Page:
Built in 1925 as a four-story chemistry building at Rice University in Houston, TX, Keck Hall had been weathered by the elements and overall usage by students and faculty over the years. As a result, the school administration commissioned FKP Architects of Houston to renovate and restore the historic building, which was designed with Indiana limestone on the lower levels of the exterior.

"Over the past 75 years, [the building] had undergone no major exterior renovations, other than localized maintenance repairs on brick and limestone and mortar joint repair," said Rick Harris, AIA, of FKP Architects. "Some building additions had been made, however, no major attempt for restoration was undertaken."

The design goal was to modernize the building while maintaining the original architecture. Rice University had an architectural historian review the design before it was approved, according to the architect. "In order to reflect the history of the building, the design objective was to restore the building to an enhanced state, but not to make it look new," said Harris. "The character and age of the building was to remain."

For the exterior, the brick and limestone were repaired, replaced and re-pointed.

"In restoring the limestone, we had it cleaned and tuck-pointed," said Charlie West of Western Waterproofing in Houston, the subcontractor for the project.

For those pieces that could not be restored, new limestone took their place. "Limestone columns and balustrades were replaced," said Harris. "Petrography was done on the exterior limestone to determine whether aging on the limestone was anticipated to continue, or if the damage had come from events throughout its history."

Any limestone that had to be replaced was done with Indiana Buff limestone, to match the existing material. Supplied by South Texas Stone of Houston, about 1,400 cubic feet of the limestone was used.

Working with a brick crew and stone crew, 45 workers from Lucia of Houston installed the exterior facade, over the course of three months. "We used an electrical hoist with chains that automatically lifts the pieces up, and then we put the pieces in place," said Rene Lozano of Lucia. "Because some of the pieces were big, such as the columns, we used a [hauling machine] to move the pieces. But for the east elevations, there was a [big, important] Rice University tree in the area that we couldn't touch. We had to hand-carry the pieces from the north side over to the east side, in order to avoid the tree."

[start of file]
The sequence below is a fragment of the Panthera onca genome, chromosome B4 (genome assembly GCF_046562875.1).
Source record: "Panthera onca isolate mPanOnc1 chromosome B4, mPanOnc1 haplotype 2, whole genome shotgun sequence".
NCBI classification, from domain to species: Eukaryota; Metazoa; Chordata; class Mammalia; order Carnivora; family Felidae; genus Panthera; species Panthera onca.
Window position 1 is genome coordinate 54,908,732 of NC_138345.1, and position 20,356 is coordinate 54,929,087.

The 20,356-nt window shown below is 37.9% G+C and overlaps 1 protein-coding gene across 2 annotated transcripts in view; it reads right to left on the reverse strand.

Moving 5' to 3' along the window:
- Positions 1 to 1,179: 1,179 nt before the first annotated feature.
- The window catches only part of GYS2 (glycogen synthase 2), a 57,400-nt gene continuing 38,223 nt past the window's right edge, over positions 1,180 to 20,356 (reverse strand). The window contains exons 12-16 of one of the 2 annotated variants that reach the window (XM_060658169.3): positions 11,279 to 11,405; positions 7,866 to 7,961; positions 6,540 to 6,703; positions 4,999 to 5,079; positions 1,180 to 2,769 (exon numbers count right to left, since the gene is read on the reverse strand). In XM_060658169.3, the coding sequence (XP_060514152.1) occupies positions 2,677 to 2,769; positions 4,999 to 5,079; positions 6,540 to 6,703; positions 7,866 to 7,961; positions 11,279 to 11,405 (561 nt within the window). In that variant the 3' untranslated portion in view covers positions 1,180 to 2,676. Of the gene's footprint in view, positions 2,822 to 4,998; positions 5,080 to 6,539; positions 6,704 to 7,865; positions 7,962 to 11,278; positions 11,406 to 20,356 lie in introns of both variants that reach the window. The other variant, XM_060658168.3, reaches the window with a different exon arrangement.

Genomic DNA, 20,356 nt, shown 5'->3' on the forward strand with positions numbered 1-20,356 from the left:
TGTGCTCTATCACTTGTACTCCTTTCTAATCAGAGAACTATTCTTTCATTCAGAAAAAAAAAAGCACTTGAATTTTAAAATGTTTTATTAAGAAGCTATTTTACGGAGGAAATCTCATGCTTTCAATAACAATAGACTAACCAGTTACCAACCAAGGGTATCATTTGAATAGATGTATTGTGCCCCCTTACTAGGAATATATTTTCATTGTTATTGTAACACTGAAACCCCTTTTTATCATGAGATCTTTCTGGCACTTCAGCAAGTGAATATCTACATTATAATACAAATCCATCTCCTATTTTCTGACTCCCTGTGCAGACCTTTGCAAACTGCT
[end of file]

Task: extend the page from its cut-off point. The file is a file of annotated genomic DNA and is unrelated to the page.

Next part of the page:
Marble columns were also repaired or replaced, but any elements that showed history and character remained, according to the architect. "Icons and humor play a major role on the Rice University campus buildings," said Harris. "Carved stone characters at column capitals were retained."

Once the exterior was completed, the interior was the next phase of the restoration and renovation of the building. Terrazzo was chosen to pave both the lobby and corridor floors. "The entire interior of the building was demolished down to the structure; floor slabs and columns were all that remained," said Harris. "The wall furring on the exterior wall was removed to analyze the extent of damage and repair necessary to the exterior facade."

The last phase of the project was a 13,750-square-foot addition, which was put on the northern side of the building for more laboratory space. "Our charge was to make this north addition look and feel like it was part of the original construction in 1925," said Harris. "The addition included all of the elements in the original building, brick masonry, limestone and ceramic tile mosaics."

The project took about two years to finish and was completed in September 2000. "The reaction to the project has been very favorable by the public and the institution," said Harris. "Both private and corporate research is being conducted in the building, classes are taking place, outside seminars are being held, and many people interact in and around the building."